He worked hard in real estate after he retired from the Navy. My father’s motivation wasn’t to make large sums of money, but rather to help people find a home they would love.

In 1972, the stiffness he had noticed in his left leg and hip turned out to be cancer. His operation at Shand’s Hospital in Gainesville took 12 hours and 26 pints of blood. The cancer was removed but so was his whole hip joint. Only wires kept his leg bone attached to his pelvis.

My father’s surgeon said he would never walk again. But he had kids to put through college and a lot of living to do so he was not about to give in to being an invalid.

It wasn’t long before he was walking unaided, running his real estate office with the help of two of his sons, driving his car and playing golf. He also took time to visit the hospital to encourage other cancer victims. He was a walking inspiration, a winner, and he always will be. Harold Allan Hall passed on January 17, 1998.

My paternal lineage features colonists and citizens of the Old South, pioneers in the Plains states and Cornish immigrants. The paternal side of my tree features the surnames Hall, Whitford, Keast, Lunsford, Miller, Welker and Manuel. My father’s paternal line has been traced to John Hall, born about 1824 in Wise County, Virginia, and his wife, Malinda Miller. Their oldest child, Greenup Edward Hall, was born in Greenup County, Kentucky in 1852. They had 11 surviving children; Frank Washington Hall was their sixth child, third son and my great-grandfather.

Frank’s wife, Susan Lunsford, was born in 1857 in Wayne County, Virginia. Six years later, that section of Virginia broke away, formed the state of West Virginia and stayed with the Union during the Civil War. The Lunsfords were an old Virginia family. It is believed that the Lunsfords arrived in Virginia between 1610 and 1653. If correct, this English Lunsford line extends from the present back 30 generations to 1057 in Sussex, England.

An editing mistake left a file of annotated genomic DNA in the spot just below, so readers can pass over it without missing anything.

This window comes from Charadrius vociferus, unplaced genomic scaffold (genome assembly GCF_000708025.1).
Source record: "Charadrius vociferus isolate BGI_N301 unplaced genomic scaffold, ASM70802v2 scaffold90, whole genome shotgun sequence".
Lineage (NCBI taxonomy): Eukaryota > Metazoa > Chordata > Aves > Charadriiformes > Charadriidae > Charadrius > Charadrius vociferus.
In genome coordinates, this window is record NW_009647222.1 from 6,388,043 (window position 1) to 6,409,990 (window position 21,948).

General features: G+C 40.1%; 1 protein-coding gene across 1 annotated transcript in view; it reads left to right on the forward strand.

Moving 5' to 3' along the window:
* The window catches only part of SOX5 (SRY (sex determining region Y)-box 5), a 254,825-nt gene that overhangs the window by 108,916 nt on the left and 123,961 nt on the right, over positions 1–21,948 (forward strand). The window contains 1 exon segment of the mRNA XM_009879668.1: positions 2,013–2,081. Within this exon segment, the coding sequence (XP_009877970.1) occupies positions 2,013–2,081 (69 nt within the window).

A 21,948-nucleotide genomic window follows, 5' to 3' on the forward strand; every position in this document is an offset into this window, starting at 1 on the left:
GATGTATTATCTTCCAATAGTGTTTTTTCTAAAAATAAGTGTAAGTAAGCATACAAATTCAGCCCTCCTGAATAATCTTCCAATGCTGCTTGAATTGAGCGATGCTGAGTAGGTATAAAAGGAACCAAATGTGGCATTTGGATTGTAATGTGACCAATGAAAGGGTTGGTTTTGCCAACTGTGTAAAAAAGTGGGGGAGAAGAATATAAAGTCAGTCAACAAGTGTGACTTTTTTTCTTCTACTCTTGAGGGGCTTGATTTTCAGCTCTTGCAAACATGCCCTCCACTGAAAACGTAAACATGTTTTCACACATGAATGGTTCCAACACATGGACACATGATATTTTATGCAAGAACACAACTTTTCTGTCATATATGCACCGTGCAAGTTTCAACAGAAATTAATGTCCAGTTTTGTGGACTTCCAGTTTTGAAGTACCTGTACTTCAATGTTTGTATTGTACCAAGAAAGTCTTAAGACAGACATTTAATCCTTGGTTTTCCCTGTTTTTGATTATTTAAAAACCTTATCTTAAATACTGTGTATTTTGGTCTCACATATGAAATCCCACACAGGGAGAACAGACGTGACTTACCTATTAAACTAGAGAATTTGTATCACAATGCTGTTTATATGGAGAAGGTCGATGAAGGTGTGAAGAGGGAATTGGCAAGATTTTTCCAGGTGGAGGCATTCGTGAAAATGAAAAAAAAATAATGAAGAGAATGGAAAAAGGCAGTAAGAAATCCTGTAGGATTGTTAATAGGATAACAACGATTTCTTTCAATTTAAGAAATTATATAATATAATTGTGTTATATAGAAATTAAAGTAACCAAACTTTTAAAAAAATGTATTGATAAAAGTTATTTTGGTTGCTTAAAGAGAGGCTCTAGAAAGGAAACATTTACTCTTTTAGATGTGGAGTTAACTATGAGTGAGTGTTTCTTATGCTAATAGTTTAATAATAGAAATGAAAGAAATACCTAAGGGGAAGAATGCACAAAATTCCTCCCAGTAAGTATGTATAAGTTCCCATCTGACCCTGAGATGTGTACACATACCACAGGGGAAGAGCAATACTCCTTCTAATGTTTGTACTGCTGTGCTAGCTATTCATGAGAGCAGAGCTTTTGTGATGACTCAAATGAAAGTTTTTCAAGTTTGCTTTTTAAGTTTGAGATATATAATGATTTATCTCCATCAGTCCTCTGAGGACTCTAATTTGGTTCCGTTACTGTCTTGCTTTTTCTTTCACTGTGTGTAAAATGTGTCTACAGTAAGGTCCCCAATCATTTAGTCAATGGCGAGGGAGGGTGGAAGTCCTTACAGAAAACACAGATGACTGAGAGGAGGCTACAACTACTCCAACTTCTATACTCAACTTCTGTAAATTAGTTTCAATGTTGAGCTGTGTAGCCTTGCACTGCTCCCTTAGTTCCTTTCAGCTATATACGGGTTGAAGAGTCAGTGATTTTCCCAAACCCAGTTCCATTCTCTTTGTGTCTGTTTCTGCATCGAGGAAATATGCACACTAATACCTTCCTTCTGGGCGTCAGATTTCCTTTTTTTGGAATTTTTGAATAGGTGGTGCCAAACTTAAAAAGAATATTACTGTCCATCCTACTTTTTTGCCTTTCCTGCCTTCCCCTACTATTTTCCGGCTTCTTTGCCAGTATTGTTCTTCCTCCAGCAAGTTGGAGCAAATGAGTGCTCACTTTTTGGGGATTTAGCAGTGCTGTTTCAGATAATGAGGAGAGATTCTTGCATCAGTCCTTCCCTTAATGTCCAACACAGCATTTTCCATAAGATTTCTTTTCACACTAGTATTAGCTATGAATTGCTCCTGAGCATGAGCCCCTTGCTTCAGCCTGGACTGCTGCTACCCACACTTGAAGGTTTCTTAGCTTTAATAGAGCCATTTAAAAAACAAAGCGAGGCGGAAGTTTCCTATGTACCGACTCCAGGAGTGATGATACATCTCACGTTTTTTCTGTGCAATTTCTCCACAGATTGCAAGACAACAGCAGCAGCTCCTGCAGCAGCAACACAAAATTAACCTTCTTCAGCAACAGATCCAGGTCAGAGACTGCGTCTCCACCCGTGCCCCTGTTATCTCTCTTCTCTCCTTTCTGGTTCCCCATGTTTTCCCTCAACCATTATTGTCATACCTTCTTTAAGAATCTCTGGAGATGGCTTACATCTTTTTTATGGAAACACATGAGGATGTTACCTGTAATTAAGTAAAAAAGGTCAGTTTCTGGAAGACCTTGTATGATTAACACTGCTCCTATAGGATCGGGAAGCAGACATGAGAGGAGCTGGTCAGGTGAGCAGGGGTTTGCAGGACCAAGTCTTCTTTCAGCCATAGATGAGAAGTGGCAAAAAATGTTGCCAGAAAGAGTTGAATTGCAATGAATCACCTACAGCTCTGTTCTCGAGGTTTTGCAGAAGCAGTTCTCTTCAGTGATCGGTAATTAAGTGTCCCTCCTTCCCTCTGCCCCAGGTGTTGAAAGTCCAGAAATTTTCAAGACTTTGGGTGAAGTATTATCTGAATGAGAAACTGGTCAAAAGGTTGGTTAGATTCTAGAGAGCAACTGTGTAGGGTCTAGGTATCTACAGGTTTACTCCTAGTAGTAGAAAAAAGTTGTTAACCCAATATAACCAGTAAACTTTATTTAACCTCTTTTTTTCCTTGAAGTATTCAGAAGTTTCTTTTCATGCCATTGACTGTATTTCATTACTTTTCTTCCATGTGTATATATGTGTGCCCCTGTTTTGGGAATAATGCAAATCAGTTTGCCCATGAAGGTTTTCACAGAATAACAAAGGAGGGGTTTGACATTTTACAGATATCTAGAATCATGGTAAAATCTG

My grandmother, Anna Lucille Whitford’s ancestors are Cornish. The Whitford line hails from Saint Agnes and the Keast line from Liskeard in Cornwall, western England. My great-grandparents, William Whitford and Mary Keast immigrated in 1885 to Nebraska. About 1907 they moved to South Dakota. William and Mary raised 10 children, all of whom lived to adulthood.


World War II had vast repercussions on the American family. Due to the romance and urgency of wartime, a record number of babies were born nine months after soldiers returned from the war. In 1946, 3.4 million babies were born which is 500,000 more than the previous year, representing a 20% increase over pre-war years.

I was one of those babies. Even though I spent most of my life not knowing my father or even who he was, I am glad now to have this incredible piece of my life puzzle. It’s likely that many people born in 1946 with similar challenges.